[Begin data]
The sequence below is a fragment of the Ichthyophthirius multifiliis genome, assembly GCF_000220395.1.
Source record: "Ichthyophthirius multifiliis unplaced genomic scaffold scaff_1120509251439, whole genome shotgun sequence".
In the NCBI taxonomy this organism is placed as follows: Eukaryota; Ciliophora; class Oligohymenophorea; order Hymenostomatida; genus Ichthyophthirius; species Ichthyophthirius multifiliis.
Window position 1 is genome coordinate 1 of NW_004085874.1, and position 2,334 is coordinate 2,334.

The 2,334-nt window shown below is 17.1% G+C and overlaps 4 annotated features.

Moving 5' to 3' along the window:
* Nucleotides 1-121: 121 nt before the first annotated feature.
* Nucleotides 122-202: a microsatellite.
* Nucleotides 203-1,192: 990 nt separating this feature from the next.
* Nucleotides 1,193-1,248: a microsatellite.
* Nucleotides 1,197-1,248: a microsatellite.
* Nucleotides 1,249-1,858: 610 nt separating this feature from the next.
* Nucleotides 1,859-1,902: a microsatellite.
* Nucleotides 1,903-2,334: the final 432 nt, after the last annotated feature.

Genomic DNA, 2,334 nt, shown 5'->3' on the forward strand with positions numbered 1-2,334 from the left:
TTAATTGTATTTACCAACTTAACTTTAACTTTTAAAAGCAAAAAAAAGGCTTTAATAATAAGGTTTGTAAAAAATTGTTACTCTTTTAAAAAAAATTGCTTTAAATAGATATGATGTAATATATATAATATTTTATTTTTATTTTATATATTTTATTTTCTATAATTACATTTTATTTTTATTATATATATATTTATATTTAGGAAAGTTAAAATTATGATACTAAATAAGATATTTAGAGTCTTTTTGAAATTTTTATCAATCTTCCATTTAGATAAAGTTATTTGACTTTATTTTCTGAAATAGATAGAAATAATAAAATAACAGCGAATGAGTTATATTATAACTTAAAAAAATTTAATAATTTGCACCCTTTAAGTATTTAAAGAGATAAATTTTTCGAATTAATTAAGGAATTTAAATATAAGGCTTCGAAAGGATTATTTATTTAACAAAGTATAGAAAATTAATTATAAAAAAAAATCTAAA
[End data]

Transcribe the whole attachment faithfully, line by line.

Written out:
The sequence below is a fragment of the Ichthyophthirius multifiliis genome, assembly GCF_000220395.1.
Source record: "Ichthyophthirius multifiliis unplaced genomic scaffold scaff_1120509251439, whole genome shotgun sequence".
In the NCBI taxonomy this organism is placed as follows: Eukaryota; Ciliophora; class Oligohymenophorea; order Hymenostomatida; genus Ichthyophthirius; species Ichthyophthirius multifiliis.
Window position 1 is genome coordinate 1 of NW_004085874.1, and position 2,334 is coordinate 2,334.

The 2,334-nt window shown below is 17.1% G+C and overlaps 4 annotated features.

Moving 5' to 3' along the window:
* Nucleotides 1-121: 121 nt before the first annotated feature.
* Nucleotides 122-202: a microsatellite.
* Nucleotides 203-1,192: 990 nt separating this feature from the next.
* Nucleotides 1,193-1,248: a microsatellite.
* Nucleotides 1,197-1,248: a microsatellite.
* Nucleotides 1,249-1,858: 610 nt separating this feature from the next.
* Nucleotides 1,859-1,902: a microsatellite.
* Nucleotides 1,903-2,334: the final 432 nt, after the last annotated feature.

Genomic DNA, 2,334 nt, shown 5'->3' on the forward strand with positions numbered 1-2,334 from the left:
TTAATTGTATTTACCAACTTAACTTTAACTTTTAAAAGCAAAAAAAAGGCTTTAATAATAAGGTTTGTAAAAAATTGTTACTCTTTTAAAAAAAATTGCTTTAAATAGATATGATGTAATATATATAATATTTTATTTTTATTTTATATATTTTATTTTCTATAATTACATTTTATTTTTATTATATATATATTTATATTTAGGAAAGTTAAAATTATGATACTAAATAAGATATTTAGAGTCTTTTTGAAATTTTTATCAATCTTCCATTTAGATAAAGTTATTTGACTTTATTTTCTGAAATAGATAGAAATAATAAAATAACAGCGAATGAGTTATATTATAACTTAAAAAAATTTAATAATTTGCACCCTTTAAGTATTTAAAGAGATAAATTTTTCGAATTAATTAAGGAATTTAAATATAAGGCTTCGAAAGGATTATTTATTTAACAAAGTATAGAAAATTAATTATAAAAAAAAATCTAAA